Blowin’ Through Costa Rica Like the Wind

During my recent three-country Central American drift, I passed through Costa Rica rather quickly.

Due to the overabundance of tourism causing many locals to seem completely desensitized by the sight of foreigners, and prices seeming really high after coming from Nicaragua, I decided to limit my time in Costa Rica.

I needed to make a pit stop for sanity in San José, but otherwise, a day in Tamarindo  and bus travel would be it.

In Costa Rica, the Switzerland of Central America, tourist activities have become upscale and overpriced.  However, if you stick to dorm rooms for $13 or less, markets and grocery store shopping, hostel cooking, and local transportation, then you can still get by cheaply in Costa Rica.

In a previous post, I mentioned that I was charged almost $2 for a piece of delicious $1 Pan de Maiz (cornbread).  When I asked the cashier to give me the difference back, she pleasantly returned the proper change with a smile.  A taxi driver in San José tried to charge me $8 for what I thought to be about a very short $2 fare.  This is what happens when a land becomes over touristy.

People must think: Because travelers have the disposable income to travel, they must be wealthy.  Depending on one’s perception, this may be true.

Costa Rica is now a middle-income country.  That means that they’re still developing and wages are generally low compared to a developed land.  Most Ticos (Costa Ricans) still can’t afford to visit lands outside of Central America.  So, when they see ‘wealthy’ tourists, natural envy may exist.  People who often deal with tourists might try to take advantage if the opportunity arises.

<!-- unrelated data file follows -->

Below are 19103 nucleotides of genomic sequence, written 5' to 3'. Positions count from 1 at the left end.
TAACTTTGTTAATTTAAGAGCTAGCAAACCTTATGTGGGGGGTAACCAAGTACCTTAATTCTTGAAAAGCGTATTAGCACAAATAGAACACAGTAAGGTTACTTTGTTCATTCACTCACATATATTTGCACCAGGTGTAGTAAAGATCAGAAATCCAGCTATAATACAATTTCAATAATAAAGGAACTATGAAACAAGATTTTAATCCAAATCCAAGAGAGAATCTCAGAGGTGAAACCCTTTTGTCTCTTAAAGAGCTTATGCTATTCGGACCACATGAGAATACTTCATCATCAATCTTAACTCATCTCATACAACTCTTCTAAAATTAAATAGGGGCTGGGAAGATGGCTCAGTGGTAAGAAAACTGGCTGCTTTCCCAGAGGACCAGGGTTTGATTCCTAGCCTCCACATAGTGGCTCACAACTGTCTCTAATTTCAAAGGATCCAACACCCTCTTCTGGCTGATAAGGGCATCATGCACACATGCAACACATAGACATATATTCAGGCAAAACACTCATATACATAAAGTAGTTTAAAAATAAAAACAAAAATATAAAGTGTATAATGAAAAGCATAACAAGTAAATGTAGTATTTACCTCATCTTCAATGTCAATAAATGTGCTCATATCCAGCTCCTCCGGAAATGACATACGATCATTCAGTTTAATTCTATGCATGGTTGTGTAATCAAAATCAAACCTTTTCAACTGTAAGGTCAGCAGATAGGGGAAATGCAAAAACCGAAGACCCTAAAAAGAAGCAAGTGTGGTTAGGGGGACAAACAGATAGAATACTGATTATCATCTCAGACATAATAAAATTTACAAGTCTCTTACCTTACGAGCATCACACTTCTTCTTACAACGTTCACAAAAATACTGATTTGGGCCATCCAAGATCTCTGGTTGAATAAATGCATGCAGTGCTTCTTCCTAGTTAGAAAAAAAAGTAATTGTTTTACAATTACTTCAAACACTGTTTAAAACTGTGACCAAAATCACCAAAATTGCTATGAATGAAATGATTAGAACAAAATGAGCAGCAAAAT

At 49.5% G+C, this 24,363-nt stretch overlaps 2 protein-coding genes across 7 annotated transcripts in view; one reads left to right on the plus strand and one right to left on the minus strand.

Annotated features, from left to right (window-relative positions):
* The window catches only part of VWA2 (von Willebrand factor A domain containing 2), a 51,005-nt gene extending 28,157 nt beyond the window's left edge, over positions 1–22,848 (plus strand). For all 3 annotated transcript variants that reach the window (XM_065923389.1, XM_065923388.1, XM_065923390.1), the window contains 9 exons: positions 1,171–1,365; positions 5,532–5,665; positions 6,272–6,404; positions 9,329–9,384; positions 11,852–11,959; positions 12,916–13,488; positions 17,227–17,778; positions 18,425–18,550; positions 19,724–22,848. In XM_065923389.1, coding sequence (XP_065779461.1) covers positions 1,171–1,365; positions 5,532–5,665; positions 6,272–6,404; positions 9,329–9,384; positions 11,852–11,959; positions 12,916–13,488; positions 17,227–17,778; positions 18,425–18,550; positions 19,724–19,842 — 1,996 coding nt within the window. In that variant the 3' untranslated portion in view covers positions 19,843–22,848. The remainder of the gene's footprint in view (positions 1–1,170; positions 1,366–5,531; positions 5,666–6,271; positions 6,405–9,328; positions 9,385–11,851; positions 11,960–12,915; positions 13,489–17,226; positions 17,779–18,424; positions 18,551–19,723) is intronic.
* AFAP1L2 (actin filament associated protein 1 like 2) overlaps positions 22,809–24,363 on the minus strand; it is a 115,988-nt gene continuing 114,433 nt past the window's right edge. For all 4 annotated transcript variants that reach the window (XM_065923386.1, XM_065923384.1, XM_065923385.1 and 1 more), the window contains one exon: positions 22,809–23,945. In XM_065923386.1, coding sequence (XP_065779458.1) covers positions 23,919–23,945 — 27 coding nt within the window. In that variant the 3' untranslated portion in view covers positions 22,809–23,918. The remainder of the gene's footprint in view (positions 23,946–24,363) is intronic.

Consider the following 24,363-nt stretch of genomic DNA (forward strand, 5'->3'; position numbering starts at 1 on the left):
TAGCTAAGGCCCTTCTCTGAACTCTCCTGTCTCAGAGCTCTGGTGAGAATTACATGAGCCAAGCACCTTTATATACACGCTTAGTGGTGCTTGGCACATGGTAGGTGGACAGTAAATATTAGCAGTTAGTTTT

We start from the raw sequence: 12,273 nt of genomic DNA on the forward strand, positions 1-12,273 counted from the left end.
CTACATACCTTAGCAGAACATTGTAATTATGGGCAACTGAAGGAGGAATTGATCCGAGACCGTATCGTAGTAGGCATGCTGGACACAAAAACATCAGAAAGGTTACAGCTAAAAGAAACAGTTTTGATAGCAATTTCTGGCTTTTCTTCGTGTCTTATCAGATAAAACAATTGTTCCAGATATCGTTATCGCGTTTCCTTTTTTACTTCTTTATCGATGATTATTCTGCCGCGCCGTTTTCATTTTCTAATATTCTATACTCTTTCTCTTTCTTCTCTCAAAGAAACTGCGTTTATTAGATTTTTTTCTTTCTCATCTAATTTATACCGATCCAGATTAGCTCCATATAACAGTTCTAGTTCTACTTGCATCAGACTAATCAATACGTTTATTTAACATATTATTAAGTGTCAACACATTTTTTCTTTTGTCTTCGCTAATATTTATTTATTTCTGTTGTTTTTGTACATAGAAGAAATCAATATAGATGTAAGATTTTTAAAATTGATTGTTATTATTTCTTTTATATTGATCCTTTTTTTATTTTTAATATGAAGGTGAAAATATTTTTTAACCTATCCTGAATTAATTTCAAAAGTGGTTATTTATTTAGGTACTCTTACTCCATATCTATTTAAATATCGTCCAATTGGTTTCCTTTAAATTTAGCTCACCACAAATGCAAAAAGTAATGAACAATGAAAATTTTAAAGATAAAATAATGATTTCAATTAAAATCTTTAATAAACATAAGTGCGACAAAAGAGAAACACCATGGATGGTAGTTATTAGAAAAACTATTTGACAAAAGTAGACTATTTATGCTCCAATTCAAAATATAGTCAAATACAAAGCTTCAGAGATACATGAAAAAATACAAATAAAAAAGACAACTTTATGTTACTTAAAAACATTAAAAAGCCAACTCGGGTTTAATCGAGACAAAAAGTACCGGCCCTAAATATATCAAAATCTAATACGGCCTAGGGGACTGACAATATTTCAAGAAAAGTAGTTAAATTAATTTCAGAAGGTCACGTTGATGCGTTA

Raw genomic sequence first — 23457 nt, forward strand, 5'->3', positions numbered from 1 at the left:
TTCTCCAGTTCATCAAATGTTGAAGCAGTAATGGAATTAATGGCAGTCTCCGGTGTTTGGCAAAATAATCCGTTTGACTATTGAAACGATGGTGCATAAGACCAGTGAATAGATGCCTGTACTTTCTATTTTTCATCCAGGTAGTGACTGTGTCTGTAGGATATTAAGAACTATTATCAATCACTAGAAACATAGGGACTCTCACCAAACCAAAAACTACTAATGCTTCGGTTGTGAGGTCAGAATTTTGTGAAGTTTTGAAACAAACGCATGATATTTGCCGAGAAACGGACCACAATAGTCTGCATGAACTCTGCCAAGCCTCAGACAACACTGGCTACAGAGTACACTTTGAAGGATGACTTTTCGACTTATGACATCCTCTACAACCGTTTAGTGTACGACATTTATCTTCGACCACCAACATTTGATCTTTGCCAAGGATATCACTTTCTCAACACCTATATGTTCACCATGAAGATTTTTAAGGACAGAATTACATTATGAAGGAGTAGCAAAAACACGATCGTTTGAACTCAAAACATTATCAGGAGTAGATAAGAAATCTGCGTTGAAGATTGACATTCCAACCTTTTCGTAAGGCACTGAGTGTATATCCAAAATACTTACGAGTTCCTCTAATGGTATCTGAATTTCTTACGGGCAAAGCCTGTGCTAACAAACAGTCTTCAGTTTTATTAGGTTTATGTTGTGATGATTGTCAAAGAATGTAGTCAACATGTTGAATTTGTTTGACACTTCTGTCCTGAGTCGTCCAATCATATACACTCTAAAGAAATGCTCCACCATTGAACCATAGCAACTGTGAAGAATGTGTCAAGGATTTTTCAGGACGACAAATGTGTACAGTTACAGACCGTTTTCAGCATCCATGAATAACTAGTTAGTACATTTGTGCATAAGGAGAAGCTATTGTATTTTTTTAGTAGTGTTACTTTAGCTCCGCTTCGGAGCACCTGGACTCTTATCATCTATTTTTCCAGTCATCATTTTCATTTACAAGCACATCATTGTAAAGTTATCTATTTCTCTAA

With the land’s economic growth, costs in Costa Rica have risen in recent years.  It’s expensive compared to its neighbors.

It’s safe to say that the cost of living in Costa Rica is at least double or triple that of Nicaragua. The general consensus is that Panama falls between the two and I tend to agree.

Tourism in Costa Rica seems geared towards people who don’t tend to venture to other Central American lands.  They somehow have the misconception that Costa Rica is the only safe land in the region.   Heavily targeted now is the upscale tourist who’s willing to drop the same coin or more than they would back home for a resort style vacation. Costa Rica is also nice for the tourist who might treat this land as if it were an extra US state.   English education seems to be very good in Costa Rica, especially in the touristy areas.

I’m not saying:  Don’t go to Costa Rica.  It’s peaceful and the nature is lush and even stunning.  The people are generally nice.  I’m only saying that I think it’s very possible to have a more authentic experience in a neighboring land like Nicaragua or Panama. Hurry up though because these countries are well on their way to becoming the next über-touristy Costa Rica.


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